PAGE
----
* Ban asked to tell Britain to stop "unilateral acts"
* British envoy says oil drilling quite legal
By Patrick Worsnip
UNITED NATIONS, Feb 24 Argentina asked the
United Nations on Wednesday to step into its dispute with
Britain over the Falkland Islands but U.N. officials said
mediation would need the agreement of London.
Argentine Foreign Minister Jorge Taiana put the request to
U.N. Secretary-General Ban Ki-moon two days after the
long-running dispute erupted again when a British company began
oil exploration off the South Atlantic islands, which Argentina
calls the Malvinas.
Argentina, which has claimed the islands since Britain
established its rule in the 19th century, invaded them in 1982.
After a two-month war, it was forced to withdraw, but still
claims the archipelago and says oil drilling by Britain's
Desire Petroleum DES.L is a breach of sovereignty.
"We asked the secretary-general, in the exercise of his
good offices, to transmit to the United Kingdom the need not to
commit any more unilateral acts," Taiana told reporters after
He said Britain should also comply with U.N. resolutions on
"the need to sit down and negotiate with Argentina on the
Britain has rejected Argentine objections to the oil
exploration, saying the drilling is within international law.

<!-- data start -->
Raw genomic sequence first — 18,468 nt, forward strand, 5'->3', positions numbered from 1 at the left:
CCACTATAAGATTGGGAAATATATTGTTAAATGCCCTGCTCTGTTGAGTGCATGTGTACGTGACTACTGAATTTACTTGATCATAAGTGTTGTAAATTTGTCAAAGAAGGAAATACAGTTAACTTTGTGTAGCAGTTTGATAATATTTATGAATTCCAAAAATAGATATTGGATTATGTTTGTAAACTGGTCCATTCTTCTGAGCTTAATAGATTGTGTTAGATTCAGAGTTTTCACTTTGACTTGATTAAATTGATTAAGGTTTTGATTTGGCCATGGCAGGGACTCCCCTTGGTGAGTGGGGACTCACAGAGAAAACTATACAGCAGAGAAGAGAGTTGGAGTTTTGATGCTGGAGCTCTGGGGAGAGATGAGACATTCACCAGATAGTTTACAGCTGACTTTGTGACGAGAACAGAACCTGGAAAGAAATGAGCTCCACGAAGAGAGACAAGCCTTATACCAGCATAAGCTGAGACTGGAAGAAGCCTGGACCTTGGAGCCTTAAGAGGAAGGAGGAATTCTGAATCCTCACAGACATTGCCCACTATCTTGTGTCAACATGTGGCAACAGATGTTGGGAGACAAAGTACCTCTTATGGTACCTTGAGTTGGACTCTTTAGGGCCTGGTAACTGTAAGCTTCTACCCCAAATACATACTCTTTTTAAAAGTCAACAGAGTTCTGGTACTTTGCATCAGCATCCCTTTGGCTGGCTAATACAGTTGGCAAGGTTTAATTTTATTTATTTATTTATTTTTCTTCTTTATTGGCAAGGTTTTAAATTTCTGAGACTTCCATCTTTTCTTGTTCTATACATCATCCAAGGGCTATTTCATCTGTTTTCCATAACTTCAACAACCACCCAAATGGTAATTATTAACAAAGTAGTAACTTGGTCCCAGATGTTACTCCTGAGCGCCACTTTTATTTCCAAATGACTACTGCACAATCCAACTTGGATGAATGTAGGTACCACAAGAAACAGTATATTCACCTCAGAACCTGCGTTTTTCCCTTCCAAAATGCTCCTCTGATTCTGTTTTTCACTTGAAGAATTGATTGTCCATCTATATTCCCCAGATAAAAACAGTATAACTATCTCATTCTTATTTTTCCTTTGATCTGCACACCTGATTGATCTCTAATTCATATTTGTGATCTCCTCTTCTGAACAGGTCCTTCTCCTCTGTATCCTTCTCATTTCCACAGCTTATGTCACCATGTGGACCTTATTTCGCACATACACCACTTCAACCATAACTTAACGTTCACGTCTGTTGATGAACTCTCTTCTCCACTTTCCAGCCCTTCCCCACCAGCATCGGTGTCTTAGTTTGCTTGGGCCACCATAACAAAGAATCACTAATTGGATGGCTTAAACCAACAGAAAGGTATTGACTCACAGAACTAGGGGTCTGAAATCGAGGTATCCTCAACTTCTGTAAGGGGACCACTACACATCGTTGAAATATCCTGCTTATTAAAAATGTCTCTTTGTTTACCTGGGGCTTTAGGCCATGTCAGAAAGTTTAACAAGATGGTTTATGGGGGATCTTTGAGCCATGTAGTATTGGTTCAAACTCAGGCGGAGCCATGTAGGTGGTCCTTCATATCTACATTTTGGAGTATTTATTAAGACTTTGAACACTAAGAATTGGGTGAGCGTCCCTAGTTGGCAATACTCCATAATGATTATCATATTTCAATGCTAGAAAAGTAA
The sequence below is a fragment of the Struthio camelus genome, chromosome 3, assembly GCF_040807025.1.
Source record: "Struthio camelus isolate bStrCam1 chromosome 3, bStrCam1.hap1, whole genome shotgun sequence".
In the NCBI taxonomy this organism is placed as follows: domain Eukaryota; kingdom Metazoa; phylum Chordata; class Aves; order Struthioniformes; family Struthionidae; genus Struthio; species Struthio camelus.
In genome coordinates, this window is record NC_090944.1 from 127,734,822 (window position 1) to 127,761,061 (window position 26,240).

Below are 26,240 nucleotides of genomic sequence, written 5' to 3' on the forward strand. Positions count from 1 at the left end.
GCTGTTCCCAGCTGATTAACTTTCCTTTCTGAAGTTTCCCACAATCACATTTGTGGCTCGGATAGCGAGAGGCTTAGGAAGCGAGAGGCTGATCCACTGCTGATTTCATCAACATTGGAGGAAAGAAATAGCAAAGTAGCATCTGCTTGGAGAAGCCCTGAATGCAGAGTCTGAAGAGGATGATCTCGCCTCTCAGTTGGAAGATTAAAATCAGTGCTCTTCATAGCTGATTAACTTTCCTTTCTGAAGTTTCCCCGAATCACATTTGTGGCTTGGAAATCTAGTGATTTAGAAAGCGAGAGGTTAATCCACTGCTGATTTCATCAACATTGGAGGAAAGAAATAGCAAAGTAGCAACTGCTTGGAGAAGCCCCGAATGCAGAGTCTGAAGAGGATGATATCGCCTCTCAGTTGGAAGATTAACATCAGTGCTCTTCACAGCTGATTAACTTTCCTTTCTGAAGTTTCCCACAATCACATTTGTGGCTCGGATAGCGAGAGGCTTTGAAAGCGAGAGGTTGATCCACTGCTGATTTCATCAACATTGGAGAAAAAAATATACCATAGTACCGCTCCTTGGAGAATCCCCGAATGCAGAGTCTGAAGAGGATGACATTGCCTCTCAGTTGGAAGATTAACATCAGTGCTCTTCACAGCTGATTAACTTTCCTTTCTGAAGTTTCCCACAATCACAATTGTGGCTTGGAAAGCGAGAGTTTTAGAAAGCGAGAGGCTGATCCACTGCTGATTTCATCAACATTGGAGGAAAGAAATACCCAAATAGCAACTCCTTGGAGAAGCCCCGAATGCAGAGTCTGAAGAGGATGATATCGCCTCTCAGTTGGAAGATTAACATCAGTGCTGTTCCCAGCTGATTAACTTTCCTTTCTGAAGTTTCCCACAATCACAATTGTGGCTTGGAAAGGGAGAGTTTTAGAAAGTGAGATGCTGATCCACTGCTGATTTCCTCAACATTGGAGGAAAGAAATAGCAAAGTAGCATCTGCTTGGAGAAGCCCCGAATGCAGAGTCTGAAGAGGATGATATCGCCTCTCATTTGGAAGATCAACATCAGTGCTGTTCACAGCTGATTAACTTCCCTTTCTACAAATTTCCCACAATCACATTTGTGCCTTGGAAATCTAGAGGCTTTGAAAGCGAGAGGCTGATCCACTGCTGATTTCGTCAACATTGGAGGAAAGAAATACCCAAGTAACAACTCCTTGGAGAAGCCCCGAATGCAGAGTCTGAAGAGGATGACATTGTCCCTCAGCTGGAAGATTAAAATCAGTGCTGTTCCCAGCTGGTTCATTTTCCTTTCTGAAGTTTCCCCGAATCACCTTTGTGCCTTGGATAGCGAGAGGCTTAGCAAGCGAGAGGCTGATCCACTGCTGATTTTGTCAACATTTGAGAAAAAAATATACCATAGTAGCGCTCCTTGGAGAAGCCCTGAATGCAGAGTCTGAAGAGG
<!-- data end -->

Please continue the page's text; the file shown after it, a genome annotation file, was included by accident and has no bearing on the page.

"British sovereignty in respect of the Falklands is
absolutely clear in international law," Foreign Secretary David
Miliband said on Tuesday.
A U.N. General Assembly resolution entrusted the
secretary-general months after the Falklands war with a "good
offices" mission to try to resolve the sovereignty dispute.
A U.N. spokesman, Ari Gaitanis, said Ban "took note of
Argentina's concerns" at the meeting with Taiana and welcomed
Buenos Aires' commitment to resolve the dispute peacefully.
He did not say whether Ban would pass on Taiana's message
to Britain but said the U.N. chief "reiterated that his good
offices are available when requested by all parties in a
The phrase appeared to be a discreet recognition that
Britain does not acknowledge that a sovereignty dispute exists
and sees no case for mediation.
Referring to the specific issue of the oil exploration,
however, British Prime Minister Gordon Brown said last week
that "sensible discussions will prevail on this."
Reaffirming the British position after Taiana's meeting
with Ban, Britain's U.N. Ambassador Mark Lyall Grant said his
country "has no doubt about its sovereignty over the Falkland
Islands ... This position is underpinned by the principle of
self-determination as set out in the U.N. Charter."
"We are also clear that the Falkland Islands government is
entitled to develop a hydrocarbons industry within its waters,
and we support this legitimate business in Falklands'
territory," Lyall Grant said in a statement.
Argentina has formally objected to the oil drilling near
the islands and said it will require all ships from the
Falklands to obtain permits to dock in Argentina.
The "Rio Group" of Latin American leaders, meeting this
week in Mexico, issued a statement on Tuesday supporting
Argentina's demands to halt drilling around the Falklands.
The Falklands are not an onshore oil producer and have no
proven onshore reserves, but oil companies are betting that
offshore fields hold billions of recoverable barrels of oil.
(Editing by Cynthia Osterman)